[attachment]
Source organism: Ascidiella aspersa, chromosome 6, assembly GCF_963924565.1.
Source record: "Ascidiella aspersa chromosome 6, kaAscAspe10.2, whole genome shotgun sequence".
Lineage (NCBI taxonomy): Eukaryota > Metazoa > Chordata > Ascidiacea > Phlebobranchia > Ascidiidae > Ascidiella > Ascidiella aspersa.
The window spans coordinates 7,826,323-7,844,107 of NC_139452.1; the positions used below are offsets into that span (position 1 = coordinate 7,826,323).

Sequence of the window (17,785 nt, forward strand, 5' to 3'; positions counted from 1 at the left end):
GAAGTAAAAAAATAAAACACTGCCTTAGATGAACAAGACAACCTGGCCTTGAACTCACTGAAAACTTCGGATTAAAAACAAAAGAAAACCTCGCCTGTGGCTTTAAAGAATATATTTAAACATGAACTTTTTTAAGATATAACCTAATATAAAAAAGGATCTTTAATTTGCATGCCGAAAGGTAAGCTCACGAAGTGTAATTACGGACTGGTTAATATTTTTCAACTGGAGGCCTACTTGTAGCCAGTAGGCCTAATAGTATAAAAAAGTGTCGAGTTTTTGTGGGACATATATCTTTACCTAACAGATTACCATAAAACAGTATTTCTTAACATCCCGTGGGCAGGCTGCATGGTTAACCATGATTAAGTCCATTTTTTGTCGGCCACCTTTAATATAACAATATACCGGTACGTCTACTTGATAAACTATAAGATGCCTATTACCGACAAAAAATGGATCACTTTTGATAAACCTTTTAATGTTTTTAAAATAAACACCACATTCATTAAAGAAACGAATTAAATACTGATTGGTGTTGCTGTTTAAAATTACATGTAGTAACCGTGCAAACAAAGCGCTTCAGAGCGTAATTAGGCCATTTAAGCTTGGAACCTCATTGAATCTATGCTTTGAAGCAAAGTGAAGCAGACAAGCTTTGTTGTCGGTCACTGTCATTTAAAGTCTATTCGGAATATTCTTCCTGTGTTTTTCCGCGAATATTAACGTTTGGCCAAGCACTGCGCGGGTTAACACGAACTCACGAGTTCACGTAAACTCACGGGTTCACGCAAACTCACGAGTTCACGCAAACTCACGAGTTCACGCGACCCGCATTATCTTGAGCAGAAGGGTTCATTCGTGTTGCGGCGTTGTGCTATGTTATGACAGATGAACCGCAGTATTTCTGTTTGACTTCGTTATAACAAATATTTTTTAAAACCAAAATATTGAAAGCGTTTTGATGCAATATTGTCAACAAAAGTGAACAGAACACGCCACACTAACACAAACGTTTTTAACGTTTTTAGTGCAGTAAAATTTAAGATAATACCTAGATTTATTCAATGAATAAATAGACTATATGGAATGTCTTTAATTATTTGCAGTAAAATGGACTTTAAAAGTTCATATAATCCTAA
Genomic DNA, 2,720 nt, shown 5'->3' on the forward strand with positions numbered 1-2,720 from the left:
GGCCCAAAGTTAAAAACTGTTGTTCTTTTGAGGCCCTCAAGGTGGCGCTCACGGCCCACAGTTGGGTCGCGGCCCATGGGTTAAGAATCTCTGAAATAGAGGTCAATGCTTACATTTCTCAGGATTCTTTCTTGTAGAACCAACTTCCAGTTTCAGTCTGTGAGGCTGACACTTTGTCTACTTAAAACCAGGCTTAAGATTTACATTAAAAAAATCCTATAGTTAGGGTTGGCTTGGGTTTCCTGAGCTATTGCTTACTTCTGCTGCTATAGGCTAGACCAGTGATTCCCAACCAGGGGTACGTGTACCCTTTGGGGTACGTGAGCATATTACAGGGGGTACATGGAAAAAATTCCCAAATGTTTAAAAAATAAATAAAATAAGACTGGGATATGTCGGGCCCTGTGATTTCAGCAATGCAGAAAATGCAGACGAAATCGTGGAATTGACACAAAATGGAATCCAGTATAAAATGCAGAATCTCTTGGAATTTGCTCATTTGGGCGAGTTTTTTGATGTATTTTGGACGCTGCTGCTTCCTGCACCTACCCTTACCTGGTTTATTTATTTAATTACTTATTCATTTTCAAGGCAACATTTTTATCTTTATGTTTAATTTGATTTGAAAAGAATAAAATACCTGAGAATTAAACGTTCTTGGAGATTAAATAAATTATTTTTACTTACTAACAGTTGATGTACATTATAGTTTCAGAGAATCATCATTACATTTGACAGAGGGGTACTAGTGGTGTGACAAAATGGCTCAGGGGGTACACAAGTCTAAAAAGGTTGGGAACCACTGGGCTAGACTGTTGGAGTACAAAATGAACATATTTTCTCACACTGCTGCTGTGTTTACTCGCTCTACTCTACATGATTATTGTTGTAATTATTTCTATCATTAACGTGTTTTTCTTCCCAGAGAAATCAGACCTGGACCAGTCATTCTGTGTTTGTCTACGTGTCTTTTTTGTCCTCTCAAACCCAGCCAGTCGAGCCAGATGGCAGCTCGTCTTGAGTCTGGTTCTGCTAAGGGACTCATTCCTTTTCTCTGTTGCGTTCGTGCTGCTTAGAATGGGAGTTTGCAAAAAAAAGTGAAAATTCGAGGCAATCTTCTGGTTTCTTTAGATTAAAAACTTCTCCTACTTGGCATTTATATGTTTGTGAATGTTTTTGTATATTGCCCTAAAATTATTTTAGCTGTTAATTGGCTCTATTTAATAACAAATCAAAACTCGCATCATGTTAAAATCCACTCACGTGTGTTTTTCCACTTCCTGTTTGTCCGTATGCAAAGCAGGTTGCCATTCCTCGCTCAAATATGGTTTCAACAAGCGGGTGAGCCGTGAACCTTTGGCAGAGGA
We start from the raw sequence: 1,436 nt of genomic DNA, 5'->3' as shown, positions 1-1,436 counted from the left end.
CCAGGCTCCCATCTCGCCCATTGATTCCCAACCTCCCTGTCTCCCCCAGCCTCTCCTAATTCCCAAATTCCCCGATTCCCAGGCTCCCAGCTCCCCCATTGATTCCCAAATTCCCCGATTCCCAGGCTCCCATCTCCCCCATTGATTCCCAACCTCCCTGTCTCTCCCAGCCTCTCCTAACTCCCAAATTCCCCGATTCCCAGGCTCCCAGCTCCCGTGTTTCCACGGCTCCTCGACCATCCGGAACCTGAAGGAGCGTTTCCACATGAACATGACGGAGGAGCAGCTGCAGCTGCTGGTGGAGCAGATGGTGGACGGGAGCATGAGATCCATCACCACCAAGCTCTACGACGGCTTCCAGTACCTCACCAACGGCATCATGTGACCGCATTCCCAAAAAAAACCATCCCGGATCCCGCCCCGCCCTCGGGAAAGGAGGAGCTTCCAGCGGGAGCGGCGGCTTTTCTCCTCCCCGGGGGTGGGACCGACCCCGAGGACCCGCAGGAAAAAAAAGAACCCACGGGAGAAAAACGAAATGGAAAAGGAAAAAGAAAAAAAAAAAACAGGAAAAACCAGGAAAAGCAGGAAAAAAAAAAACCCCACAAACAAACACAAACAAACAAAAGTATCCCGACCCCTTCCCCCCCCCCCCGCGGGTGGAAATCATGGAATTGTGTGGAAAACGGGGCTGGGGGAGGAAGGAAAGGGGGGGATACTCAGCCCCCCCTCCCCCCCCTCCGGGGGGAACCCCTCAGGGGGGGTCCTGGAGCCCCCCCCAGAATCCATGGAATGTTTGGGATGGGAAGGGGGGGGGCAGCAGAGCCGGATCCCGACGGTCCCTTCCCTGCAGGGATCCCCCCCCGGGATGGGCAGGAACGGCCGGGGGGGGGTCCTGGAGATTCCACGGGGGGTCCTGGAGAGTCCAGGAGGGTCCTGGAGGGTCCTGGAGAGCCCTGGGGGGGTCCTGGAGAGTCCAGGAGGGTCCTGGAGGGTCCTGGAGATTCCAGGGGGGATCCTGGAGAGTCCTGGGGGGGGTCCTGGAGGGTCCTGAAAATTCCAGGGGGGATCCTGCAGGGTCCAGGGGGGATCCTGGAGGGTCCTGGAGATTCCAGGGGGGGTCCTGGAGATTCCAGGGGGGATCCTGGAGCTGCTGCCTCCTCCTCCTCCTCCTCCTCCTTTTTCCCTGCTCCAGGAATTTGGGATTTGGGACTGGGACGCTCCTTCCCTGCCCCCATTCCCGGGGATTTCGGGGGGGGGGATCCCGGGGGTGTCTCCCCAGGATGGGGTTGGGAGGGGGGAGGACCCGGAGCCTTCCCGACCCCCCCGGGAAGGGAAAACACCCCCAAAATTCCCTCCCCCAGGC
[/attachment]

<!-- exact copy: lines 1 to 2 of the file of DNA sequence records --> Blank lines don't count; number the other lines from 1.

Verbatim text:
Source organism: Ascidiella aspersa, chromosome 6, assembly GCF_963924565.1.
Source record: "Ascidiella aspersa chromosome 6, kaAscAspe10.2, whole genome shotgun sequence".